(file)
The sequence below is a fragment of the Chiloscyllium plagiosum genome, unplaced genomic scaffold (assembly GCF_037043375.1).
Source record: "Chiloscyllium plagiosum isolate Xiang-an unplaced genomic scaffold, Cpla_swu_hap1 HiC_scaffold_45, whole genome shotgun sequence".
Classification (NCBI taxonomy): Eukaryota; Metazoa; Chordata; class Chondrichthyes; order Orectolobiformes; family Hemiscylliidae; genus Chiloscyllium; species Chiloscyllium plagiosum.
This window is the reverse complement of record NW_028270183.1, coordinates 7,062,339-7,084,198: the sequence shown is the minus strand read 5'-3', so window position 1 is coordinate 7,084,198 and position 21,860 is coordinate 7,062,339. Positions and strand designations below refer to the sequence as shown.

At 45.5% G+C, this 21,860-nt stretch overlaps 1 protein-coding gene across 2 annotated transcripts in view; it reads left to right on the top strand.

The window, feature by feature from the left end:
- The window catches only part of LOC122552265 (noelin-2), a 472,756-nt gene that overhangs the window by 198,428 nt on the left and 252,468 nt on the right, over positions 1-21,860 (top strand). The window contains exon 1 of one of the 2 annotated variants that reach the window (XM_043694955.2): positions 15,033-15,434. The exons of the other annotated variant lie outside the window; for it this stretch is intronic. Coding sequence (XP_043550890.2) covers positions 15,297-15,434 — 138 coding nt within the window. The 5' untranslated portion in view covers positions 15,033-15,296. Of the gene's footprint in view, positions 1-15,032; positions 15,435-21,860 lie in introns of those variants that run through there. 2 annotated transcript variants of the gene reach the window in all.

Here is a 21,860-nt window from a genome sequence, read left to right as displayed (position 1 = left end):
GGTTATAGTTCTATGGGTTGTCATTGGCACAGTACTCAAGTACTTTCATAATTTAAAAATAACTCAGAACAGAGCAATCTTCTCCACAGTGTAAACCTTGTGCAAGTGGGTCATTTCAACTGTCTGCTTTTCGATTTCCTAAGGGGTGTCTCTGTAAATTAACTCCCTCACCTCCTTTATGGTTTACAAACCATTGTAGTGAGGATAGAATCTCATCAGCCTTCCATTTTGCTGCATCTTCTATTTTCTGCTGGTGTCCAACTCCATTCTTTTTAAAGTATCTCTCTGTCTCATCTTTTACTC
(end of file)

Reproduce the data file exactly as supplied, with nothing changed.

The sequence below is a fragment of the Chiloscyllium plagiosum genome, unplaced genomic scaffold (assembly GCF_037043375.1).
Source record: "Chiloscyllium plagiosum isolate Xiang-an unplaced genomic scaffold, Cpla_swu_hap1 HiC_scaffold_45, whole genome shotgun sequence".
Classification (NCBI taxonomy): Eukaryota; Metazoa; Chordata; class Chondrichthyes; order Orectolobiformes; family Hemiscylliidae; genus Chiloscyllium; species Chiloscyllium plagiosum.
This window is the reverse complement of record NW_028270183.1, coordinates 7,062,339-7,084,198: the sequence shown is the minus strand read 5'-3', so window position 1 is coordinate 7,084,198 and position 21,860 is coordinate 7,062,339. Positions and strand designations below refer to the sequence as shown.

At 45.5% G+C, this 21,860-nt stretch overlaps 1 protein-coding gene across 2 annotated transcripts in view; it reads left to right on the top strand.

The window, feature by feature from the left end:
- The window catches only part of LOC122552265 (noelin-2), a 472,756-nt gene that overhangs the window by 198,428 nt on the left and 252,468 nt on the right, over positions 1-21,860 (top strand). The window contains exon 1 of one of the 2 annotated variants that reach the window (XM_043694955.2): positions 15,033-15,434. The exons of the other annotated variant lie outside the window; for it this stretch is intronic. Coding sequence (XP_043550890.2) covers positions 15,297-15,434 — 138 coding nt within the window. The 5' untranslated portion in view covers positions 15,033-15,296. Of the gene's footprint in view, positions 1-15,032; positions 15,435-21,860 lie in introns of those variants that run through there. 2 annotated transcript variants of the gene reach the window in all.

Here is a 21,860-nt window from a genome sequence, read left to right as displayed (position 1 = left end):
GGTTATAGTTCTATGGGTTGTCATTGGCACAGTACTCAAGTACTTTCATAATTTAAAAATAACTCAGAACAGAGCAATCTTCTCCACAGTGTAAACCTTGTGCAAGTGGGTCATTTCAACTGTCTGCTTTTCGATTTCCTAAGGGGTGTCTCTGTAAATTAACTCCCTCACCTCCTTTATGGTTTACAAACCATTGTAGTGAGGATAGAATCTCATCAGCCTTCCATTTTGCTGCATCTTCTATTTTCTGCTGGTGTCCAACTCCATTCTTTTTAAAGTATCTCTCTGTCTCATCTTTTACTC